- PM is Mullah Hasan Akhund, aide to late Taliban founder
- New Interior Minister’s Haqqani group on US terrorism list
Reuters: The Taliban drew from its inner high echelons to fill top posts in Afghanistan’s new Government on Tuesday, including an associate of the Islamist militant group’s founder as Premier and a wanted man on a US terrorism list as Interior Minister.
World powers have told the Taliban the key to peace and development is an inclusive government that would back up its pledges of a more conciliatory approach, upholding human rights, after a previous 1996-2001 period in power marked by bloody vendettas and oppression of women.
Taliban Supreme Leader Haibatullah Akhundzada, in his first public statement since the 15 August of the capital Kabul by the insurgents, said the Taliban were committed to all international laws, treaties and commitments not in conflict with Islamic law.
“In the future, all matters of governance and life in Afghanistan will be regulated by the laws of the Holy Sharia,” he said in a statement, in which he also congratulated Afghans on what he called the country’s liberation from foreign rule.
The names announced for the new government, three weeks after the Taliban swept to military victory as US-led foreign forces withdrew and the weak Western-backed Government collapsed, gave no sign of an olive branch to its opponents.
The United States said it was concerned by the track records of some of the Cabinet members and noted that no women had been included. “The world is watching closely,” a US State Department spokesperson said.
Afghans who enjoyed major progress in education and civil liberties over the 20 years of US-backed Government remain fearful of Taliban intentions and daily protests have continued since the Taliban takeover, challenging the new rulers.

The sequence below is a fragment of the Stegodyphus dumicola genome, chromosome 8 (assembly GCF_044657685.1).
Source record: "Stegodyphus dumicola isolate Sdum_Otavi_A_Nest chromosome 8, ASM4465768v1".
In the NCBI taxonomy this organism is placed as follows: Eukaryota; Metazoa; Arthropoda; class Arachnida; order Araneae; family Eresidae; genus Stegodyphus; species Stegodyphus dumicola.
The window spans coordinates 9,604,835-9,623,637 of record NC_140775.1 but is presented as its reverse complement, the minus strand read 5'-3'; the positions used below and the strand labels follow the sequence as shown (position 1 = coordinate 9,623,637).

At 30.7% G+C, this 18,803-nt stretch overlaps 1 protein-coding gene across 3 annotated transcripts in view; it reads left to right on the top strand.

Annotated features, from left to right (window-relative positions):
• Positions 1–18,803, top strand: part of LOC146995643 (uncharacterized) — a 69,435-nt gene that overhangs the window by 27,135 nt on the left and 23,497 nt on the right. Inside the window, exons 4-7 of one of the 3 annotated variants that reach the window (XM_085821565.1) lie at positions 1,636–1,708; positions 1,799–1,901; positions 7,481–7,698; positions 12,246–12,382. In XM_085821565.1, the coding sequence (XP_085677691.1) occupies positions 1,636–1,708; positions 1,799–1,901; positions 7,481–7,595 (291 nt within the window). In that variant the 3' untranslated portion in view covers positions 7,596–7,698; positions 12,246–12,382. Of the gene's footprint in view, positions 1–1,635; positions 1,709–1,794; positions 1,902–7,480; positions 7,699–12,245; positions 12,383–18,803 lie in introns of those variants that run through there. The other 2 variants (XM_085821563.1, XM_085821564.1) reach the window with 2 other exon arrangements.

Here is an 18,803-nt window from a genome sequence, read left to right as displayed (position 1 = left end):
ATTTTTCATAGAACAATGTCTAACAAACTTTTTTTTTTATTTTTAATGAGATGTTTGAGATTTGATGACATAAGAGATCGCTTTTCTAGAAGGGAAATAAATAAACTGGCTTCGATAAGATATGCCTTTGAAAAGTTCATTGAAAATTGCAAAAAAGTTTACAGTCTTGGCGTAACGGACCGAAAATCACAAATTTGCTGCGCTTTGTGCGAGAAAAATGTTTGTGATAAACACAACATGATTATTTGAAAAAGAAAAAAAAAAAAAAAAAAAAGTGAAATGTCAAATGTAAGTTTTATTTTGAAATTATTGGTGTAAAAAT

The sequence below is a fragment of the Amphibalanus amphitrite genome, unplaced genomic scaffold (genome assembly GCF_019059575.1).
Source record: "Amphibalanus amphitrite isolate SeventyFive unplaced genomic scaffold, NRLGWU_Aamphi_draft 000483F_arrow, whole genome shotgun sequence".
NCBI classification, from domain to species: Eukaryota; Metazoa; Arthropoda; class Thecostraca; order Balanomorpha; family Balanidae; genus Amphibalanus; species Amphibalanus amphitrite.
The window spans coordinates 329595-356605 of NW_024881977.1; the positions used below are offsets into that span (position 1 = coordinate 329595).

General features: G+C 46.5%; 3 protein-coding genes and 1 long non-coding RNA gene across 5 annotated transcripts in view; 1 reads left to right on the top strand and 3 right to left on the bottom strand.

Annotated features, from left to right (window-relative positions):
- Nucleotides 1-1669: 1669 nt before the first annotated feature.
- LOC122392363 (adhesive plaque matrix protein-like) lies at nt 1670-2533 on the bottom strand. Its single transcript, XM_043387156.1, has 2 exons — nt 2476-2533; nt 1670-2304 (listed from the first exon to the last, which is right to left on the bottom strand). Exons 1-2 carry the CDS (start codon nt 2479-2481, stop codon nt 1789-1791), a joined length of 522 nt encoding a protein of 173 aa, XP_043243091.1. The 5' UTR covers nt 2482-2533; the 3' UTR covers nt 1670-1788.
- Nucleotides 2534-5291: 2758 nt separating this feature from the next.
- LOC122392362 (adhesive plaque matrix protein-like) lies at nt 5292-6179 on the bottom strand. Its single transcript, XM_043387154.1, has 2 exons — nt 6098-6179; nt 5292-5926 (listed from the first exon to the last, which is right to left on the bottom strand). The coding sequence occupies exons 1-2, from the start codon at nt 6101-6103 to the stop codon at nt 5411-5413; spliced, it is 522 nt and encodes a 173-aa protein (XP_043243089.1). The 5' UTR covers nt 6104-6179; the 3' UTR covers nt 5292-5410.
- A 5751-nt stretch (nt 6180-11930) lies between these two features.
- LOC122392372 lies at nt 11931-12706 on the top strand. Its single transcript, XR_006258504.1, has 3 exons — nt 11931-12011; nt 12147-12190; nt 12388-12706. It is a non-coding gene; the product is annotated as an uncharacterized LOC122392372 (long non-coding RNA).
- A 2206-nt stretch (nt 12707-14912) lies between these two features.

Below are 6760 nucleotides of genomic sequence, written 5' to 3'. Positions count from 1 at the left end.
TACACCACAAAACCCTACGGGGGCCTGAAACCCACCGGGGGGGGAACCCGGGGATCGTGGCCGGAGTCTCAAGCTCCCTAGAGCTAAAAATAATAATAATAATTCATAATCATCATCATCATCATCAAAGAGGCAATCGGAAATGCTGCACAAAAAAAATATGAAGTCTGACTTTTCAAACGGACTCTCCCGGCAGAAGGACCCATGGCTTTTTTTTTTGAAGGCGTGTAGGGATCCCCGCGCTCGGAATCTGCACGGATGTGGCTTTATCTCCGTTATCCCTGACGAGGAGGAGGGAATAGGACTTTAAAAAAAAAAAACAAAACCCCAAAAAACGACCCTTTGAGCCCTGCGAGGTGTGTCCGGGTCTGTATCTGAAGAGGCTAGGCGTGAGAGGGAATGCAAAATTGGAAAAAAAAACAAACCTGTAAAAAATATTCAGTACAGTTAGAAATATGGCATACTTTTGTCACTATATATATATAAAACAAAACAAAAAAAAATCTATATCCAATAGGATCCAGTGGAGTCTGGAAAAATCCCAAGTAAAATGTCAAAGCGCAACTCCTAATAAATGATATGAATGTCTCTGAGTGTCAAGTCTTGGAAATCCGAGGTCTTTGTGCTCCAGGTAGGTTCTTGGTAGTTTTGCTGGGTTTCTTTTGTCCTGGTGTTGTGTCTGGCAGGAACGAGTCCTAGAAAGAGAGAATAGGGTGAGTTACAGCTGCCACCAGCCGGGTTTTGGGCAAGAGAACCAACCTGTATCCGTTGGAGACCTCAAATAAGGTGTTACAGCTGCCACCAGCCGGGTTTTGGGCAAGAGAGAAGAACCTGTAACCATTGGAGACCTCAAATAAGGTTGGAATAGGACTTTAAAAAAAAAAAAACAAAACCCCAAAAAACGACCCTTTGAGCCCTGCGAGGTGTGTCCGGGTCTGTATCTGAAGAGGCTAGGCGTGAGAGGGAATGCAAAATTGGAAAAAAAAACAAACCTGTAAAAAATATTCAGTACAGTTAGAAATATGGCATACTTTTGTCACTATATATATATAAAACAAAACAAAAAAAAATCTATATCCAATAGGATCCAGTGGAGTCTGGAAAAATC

On Tuesday, as the new Government was being announced, a group of Afghan women in a Kabul street took cover after Taliban gunmen fired into the air to disperse hundreds of protesters.
The last time the Taliban ruled Afghanistan, girls could not attend school and women were banned from work and education. Religious police would flog anyone breaking the rules and public executions were carried out.
The Taliban has urged Afghans to be patient and vowed to be more tolerant this time – a commitment many Afghans and foreign powers will be scrutinising as a condition for aid and investment desperately needed in Afghanistan.
Mullah Hasan Akhund, named as Prime Minister, like many in the Taliban leadership derives much of his prestige from his close link to the movement’s reclusive late founder Mullah Omar, who presided over its rule two decades ago.
Akhund is longtime chief of the Taliban’s powerful decision-making body Rehbari Shura, or leadership council. He was Foreign Minister and then Deputy Prime Minister when the Taliban were last in power and, like many of the incoming Cabinet, is under UN sanctions for his role in that Government.